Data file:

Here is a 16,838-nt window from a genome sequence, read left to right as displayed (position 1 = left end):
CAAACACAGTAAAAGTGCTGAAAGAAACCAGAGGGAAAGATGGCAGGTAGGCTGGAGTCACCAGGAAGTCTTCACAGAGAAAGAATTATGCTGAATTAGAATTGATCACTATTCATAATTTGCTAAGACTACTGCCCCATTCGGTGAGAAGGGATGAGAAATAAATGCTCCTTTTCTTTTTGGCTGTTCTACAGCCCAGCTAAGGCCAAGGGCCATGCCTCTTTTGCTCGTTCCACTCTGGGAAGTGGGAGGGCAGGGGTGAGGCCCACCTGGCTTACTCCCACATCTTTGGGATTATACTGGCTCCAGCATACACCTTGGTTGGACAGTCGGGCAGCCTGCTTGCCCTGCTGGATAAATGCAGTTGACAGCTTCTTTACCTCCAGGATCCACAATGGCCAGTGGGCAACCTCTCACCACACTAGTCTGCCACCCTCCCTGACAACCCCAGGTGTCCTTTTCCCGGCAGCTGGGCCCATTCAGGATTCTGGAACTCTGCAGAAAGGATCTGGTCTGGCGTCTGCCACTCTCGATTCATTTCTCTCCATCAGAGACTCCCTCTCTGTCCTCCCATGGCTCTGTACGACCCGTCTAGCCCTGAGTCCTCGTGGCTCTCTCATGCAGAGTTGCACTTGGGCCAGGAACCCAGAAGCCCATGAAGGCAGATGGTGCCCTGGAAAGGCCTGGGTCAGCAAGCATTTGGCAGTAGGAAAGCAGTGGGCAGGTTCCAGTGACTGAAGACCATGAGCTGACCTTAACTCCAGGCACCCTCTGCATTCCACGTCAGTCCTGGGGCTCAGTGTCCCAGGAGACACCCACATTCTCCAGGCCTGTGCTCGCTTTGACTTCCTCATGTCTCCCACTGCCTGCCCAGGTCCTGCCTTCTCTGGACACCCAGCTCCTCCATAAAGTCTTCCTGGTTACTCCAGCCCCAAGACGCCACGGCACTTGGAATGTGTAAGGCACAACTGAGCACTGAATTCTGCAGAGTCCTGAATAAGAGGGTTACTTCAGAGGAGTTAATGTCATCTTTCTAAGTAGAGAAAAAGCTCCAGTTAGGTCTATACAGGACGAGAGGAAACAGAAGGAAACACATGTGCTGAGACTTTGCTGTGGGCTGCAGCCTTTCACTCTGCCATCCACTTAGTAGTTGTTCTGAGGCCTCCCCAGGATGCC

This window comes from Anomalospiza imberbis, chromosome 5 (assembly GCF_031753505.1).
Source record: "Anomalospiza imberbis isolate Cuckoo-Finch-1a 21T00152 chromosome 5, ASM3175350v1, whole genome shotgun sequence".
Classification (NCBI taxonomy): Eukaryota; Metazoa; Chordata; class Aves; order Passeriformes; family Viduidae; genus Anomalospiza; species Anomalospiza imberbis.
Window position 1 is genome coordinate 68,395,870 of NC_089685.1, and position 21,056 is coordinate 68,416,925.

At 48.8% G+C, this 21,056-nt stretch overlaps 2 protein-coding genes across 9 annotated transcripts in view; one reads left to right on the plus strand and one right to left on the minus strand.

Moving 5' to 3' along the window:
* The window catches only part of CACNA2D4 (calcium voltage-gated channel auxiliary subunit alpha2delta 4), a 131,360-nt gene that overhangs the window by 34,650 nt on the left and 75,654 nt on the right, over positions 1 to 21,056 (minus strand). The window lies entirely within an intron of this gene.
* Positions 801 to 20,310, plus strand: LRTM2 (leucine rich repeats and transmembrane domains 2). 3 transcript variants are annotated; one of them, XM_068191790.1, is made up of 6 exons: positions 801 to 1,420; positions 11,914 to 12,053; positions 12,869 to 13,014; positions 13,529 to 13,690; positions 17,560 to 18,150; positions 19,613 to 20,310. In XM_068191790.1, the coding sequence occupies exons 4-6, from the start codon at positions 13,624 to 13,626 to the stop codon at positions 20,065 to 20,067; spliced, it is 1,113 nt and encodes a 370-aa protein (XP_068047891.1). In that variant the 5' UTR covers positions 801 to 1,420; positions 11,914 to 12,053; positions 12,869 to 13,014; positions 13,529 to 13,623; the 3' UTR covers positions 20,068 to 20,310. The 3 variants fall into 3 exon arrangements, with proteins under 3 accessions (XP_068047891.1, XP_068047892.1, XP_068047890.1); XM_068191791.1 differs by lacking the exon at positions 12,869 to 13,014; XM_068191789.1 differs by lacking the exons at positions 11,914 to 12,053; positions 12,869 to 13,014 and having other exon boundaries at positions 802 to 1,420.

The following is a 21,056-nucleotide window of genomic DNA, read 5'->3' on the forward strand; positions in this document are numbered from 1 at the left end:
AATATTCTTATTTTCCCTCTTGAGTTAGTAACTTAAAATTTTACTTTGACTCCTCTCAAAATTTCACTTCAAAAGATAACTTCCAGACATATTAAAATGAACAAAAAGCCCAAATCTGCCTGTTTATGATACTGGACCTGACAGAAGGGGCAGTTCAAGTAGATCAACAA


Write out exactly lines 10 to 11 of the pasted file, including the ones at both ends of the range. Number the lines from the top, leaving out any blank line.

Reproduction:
* Positions 801 to 20,310, plus strand: LRTM2 (leucine rich repeats and transmembrane domains 2). 3 transcript variants are annotated; one of them, XM_068191790.1, is made up of 6 exons: positions 801 to 1,420; positions 11,914 to 12,053; positions 12,869 to 13,014; positions 13,529 to 13,690; positions 17,560 to 18,150; positions 19,613 to 20,310. In XM_068191790.1, the coding sequence occupies exons 4-6, from the start codon at positions 13,624 to 13,626 to the stop codon at positions 20,065 to 20,067; spliced, it is 1,113 nt and encodes a 370-aa protein (XP_068047891.1). In that variant the 5' UTR covers positions 801 to 1,420; positions 11,914 to 12,053; positions 12,869 to 13,014; positions 13,529 to 13,623; the 3' UTR covers positions 20,068 to 20,310. The 3 variants fall into 3 exon arrangements, with proteins under 3 accessions (XP_068047891.1, XP_068047892.1, XP_068047890.1); XM_068191791.1 differs by lacking the exon at positions 12,869 to 13,014; XM_068191789.1 differs by lacking the exons at positions 11,914 to 12,053; positions 12,869 to 13,014 and having other exon boundaries at positions 802 to 1,420.

The following is a 21,056-nucleotide window of genomic DNA, read 5'->3' on the forward strand; positions in this document are numbered from 1 at the left end: